Divided attention

Student athletes split time between multiple sports

Students like Steven Prudhomme have found a passion in more than one sport, so their time is split between different skill sets.

Kelsey Carroll

Students like Steven Prudhomme have found a passion in more than one sport, so their time is split between different skill sets.

Matthew Fisher, Staff Reporter

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Tonight he was needed for more than just one game.

He was more than flattered, but he didn’t realize how tough it would be to give 100 percent for two different sports on the same night. The plan was simple, play for the first half of the 6 p.m. basketball game, then quickly travel to the 7 p.m. soccer game. The constant activity was challenging for him as a freshman last year, but sophomore Caleb Toomey’s love for his sports kept him locked in.

“It was pretty exhausting, and it pretty much [took] everything out of me,” Toomey said. “It was a lot of work but I definitely got stuff out of it.”

With the trend of focusing on just one sport becoming more common, athletes like Toomey, junior Kaylee Rekeita, and senior Steven Prudhomme stand apart as they tackle overlapping sports.

In addition to the pressure of academics, multi-sport athletes also manage the stress of more time lost to practice, games and bonding with teammates.

Rekeita balances two winter sports, basketball and soccer, though her roles with each team are different.

“In basketball I’m more of a leader for the team, while in soccer I do lead, just not as much of a major role as basketball,” Rekeita said.

Basketball teammate Taylor Meixelsperger expressed admiration for Rekeita.

“It takes a lot out of a person to manage two sports plus school work,” Meixelsperger said. “I’m proud of her for being able to do it.”

Change in pace for different sports is also a challenge for multi-sport athletes to manage.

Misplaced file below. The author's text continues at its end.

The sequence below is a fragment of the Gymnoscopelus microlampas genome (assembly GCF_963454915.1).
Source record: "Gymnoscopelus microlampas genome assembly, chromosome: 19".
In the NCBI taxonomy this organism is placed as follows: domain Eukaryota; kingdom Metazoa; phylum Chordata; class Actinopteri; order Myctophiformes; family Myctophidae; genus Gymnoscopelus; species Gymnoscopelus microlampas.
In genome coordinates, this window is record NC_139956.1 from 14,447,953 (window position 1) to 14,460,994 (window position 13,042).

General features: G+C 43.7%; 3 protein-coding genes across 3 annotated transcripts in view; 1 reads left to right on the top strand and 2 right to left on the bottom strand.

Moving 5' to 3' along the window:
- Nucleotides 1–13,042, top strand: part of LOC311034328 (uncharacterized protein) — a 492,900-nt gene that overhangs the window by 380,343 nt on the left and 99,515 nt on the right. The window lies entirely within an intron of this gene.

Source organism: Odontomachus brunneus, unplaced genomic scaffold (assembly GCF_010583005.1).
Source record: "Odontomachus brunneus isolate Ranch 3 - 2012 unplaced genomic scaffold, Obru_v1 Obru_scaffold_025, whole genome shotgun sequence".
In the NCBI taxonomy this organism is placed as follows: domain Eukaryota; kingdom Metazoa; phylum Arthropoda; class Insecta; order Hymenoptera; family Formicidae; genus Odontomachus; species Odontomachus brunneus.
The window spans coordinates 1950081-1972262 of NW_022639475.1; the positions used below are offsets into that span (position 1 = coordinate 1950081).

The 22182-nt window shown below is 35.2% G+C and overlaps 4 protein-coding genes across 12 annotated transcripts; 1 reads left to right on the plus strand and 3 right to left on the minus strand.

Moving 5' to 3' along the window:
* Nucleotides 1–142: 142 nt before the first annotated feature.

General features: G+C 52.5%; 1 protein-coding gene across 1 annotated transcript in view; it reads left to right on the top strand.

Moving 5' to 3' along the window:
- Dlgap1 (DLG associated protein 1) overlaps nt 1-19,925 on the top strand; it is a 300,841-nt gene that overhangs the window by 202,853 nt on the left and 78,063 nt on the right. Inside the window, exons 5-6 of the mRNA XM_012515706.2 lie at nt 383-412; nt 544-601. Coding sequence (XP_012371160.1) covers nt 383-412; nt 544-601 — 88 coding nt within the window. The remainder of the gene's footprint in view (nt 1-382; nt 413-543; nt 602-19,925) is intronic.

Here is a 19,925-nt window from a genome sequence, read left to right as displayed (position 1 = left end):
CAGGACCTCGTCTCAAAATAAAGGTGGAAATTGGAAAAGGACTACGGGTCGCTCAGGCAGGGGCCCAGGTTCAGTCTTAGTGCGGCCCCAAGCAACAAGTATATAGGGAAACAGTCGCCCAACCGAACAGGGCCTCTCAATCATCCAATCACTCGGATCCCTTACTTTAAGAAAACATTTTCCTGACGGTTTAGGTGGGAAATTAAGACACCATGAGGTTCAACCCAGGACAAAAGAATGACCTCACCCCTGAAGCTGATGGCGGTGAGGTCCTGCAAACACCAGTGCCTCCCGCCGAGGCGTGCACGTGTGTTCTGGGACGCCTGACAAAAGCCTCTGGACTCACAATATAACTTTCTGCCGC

“With football you’re going hard for seven seconds with a small break,” Prudhomme said. “For basketball it’s nonstop running. So by doing this I get mentally tired from lack of sleep and physically tired from constant physical activity.”

When seasons overlap, sometimes the players have to prioritize one sport over the other.

“I usually alternate game days,” Toomey said. “There’s always a little pressure of when I have to pick one over the other when one sport starts district.”

When players miss one sport for another, they’re responsible for catching up in their other sports, boys basketball coach Kyle Herrema said.

“It takes a little extra time where we’ll just go over plays together, or stay after school and watch film to keep [Prudhomme] up to date,” Herrema said.

For Prudhomme and the others, this commitment comes with a cost.

“Because I wake up early throughout the school year, I usually feel sleep deprived,” Prudhomme said. “It hinders me in school academically because I feel unmotivated and want to catch up on sleep rather work on assignments.”

Even though it can seem like a burden for students, players have found some positives that can outweigh the negatives.

“When we’re running sprints, [Kaylee] is always steps in front of everyone because of her conditioning in soccer,” Meixelsperger said.

Prudhomme said it’s a “grind” playing two sports, but he wouldn’t make a change.

“I have a love for both sports and I can’t live without them,” Prudhomme said.

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